Quagga Mussels Found in Lake Powell for First Time

According to a May Summit Voice article, invasive quagga mussels, that have gummed up waterworks and fouled ecosystems across the country, have now been found for the first time in Lake Powell. This great southwestern reservoir is a key component of the overall water storage system in the Colorado River Basin. The National Park Service recently identified 14 adult quagga mussels attached to moored vessels and dock structures at the Wahweap Marina in Lake Powell. None of the adult mussels were close enough together to mate for successful reproduction. All of the mussels were physically removed from the lake. The first four mussels were found when a local marine service business noticed the small shells on a boat that had been pulled for maintenance and then notified the park service. “We really appreciate the report of this finding since it will help in the removal of the adult mussels before they can reproduce,” said Mark Anderson, a Glen Canyon ecologist. “It’s likely that the mussels were introduced via ballast or bilge water from a boat that was not cleaned, drained, or dried.” Boats, docks, and cables in Wahweap Bay will continue to be assessed by the NPS dive team. The Antelope Point area was inspected beginning in December of 2012 with no mussels discovered. “If it is an early detection, the mussels may not establish and reproduce,” said Glen Canyon National Recreation Area supervisor Todd Brindle. “It is important to note that we have not found a reproducing population,” Anderson said. “Prevention is still the most effective way to fight invasive species, so we will continue the boat inspections that are currently in place. Everyone needs to take this as a warning to continue to clean, drain, and dry your boat and equipment after every use.”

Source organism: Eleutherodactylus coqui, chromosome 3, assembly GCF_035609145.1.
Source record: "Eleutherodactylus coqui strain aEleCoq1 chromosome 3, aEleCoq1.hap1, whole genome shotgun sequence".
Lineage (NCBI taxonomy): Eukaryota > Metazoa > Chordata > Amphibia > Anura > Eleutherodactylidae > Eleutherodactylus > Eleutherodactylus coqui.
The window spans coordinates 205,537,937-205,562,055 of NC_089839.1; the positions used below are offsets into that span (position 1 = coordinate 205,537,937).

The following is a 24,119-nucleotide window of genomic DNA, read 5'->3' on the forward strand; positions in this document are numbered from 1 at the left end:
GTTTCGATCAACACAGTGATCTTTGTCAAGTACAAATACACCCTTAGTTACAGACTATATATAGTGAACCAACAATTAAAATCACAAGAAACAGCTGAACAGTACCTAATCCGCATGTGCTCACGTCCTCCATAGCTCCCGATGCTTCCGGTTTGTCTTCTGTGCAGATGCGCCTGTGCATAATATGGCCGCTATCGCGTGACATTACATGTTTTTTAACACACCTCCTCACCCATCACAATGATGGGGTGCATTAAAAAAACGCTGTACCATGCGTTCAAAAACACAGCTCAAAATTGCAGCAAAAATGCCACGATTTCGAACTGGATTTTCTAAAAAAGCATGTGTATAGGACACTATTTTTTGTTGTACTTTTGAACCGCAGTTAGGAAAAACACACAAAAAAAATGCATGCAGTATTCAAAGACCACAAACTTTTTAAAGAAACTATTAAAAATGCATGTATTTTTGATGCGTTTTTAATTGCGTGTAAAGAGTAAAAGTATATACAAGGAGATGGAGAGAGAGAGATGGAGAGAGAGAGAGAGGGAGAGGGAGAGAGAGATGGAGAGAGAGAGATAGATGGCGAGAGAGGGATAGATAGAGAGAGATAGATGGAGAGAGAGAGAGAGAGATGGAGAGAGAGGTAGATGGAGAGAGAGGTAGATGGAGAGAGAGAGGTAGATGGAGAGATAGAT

Why all of the concern over these little critters? According to the U.S. Bureau of Reclamation (BOR) website:
 
Invasive mussels can clog intakes, trash racks, strainers, pipes, fire control systems, cooling water systems, and fish screens, resulting significant costs to protect water and hydropower systems. They have an enormous capacity to filter water and out-compete other filter feeders. This filtering also increases water clarity, resulting in the potential for significantly increased aquatic weed loads that can also impact water diversion, distribution, and hydropower operations and maintenance. Impacts also include alterations in aquatic ecosystems, thus adversely affecting native organisms and endangered species. In essence, zebra and quagga mussels can harm almost every aspect of water and related resources. Zebra/Quagga Mussels are biofoulers that obstruct pipes in municipal and industrial raw-water systems, requiring hundreds of millions of dollars annually to treat.
 

To help address invasive mussel issues, the BOR has established an invasive mussel corporate task force to focus on a four-part strategy: (1) outreach and education, (2) research, (3) monitoring and prevention of infestation, and (4) control and mitigation. This task force is helping guide Reclamation in the most effective and efficient use of staff and resources, focusing on facilities that are either already impacted by mussels or that will likely be impacted in the future. For more information visit their website at www.usbr.gov/mussels. The following, too, provides additional information: www.aquaticnuisance.org and www.100thmeridian.org.